Becky! Internet Mail is an email client used on the Microsoft Windows operating systems. Becky! achieved early success in East Asia due to good support for CJKV ( Chinese, Japanese, Korean, Vietnamese ) characters and its ability to handle many languages has created interest in Europe, as evidenced by the translations to French and German by volunteers. Becky! was developed by the Japanese company RimArts and was first released in 1996. That version was rewritten in the early 2000s and Becky! Version 2 was released in 2004 and is still the flagship product, receiving periodic updates.


RocketMail / Yahoo Mail

RocketMail was one of the first major, free webmail services. The service was originally a product of Four11 Corporation. For a brief time, RocketMail battled with Hotmail for the number-one spot among free webmail services. Four11, including RocketMail, was acquired by Yahoo! in 1997 for $92 million.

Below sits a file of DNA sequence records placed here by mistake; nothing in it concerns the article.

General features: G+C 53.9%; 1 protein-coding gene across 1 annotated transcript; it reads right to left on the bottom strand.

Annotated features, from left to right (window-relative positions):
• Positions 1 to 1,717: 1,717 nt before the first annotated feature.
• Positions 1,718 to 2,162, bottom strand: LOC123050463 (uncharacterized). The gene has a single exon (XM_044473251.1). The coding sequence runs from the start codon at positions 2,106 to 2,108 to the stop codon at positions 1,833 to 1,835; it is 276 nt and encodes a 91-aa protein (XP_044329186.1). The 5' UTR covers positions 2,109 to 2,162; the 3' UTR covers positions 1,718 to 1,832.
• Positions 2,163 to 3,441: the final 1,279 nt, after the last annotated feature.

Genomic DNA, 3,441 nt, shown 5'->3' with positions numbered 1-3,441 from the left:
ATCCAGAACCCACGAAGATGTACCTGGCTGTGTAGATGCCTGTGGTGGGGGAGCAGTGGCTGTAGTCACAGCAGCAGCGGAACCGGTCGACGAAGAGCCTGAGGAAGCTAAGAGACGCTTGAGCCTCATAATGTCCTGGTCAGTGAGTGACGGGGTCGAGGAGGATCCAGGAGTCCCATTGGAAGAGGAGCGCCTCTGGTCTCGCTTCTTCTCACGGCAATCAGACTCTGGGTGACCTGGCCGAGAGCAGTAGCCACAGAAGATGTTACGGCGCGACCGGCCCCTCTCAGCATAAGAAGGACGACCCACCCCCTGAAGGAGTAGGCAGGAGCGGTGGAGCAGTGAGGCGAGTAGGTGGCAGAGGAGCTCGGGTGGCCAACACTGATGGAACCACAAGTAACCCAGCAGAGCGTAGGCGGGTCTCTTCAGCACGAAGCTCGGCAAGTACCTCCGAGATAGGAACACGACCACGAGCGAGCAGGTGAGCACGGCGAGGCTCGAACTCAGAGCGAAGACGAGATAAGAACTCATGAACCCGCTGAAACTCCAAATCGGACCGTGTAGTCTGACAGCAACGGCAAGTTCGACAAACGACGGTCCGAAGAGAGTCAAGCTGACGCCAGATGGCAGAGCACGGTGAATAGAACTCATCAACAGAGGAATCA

A screenshot of RocketMail.com


You’ve Got Mail - movie

The romantic comedy You’ve Got Mail, starring Meg Ryan and Tom Hanks, hit theaters in 1998. Kathleen and Joe used AOL software to connect to the Internet. They were both using version 4.0 which was in beta testing mode when the film was being made. All of Joe and Kathleen's emails were put on the movie's official website.
Poster of You’ve Got Mail - movie.


Postfix Mail Server

Postfix is a free and open-source mail transfer agent (MTA) that routes and delivers email. Originally written by Wietse Venema Postfix continues to be actively developed by its creator and other contributors. Postfix is still one of the popular mail servers.
Wietse Zweitze Venema (born 1951) is a Dutch programmer and physicist best known for writing the Postfix email system.



FastMail is a web-based email service offering premium paid email accounts. FastMail was founded in 1999 by Rob Mueller, Bruce Davey, and Jeremy Howard. The company was acquired by Opera Software in 2010. On 26 September 2013, FastMail announced that it had split from Opera and became a privately held independent company.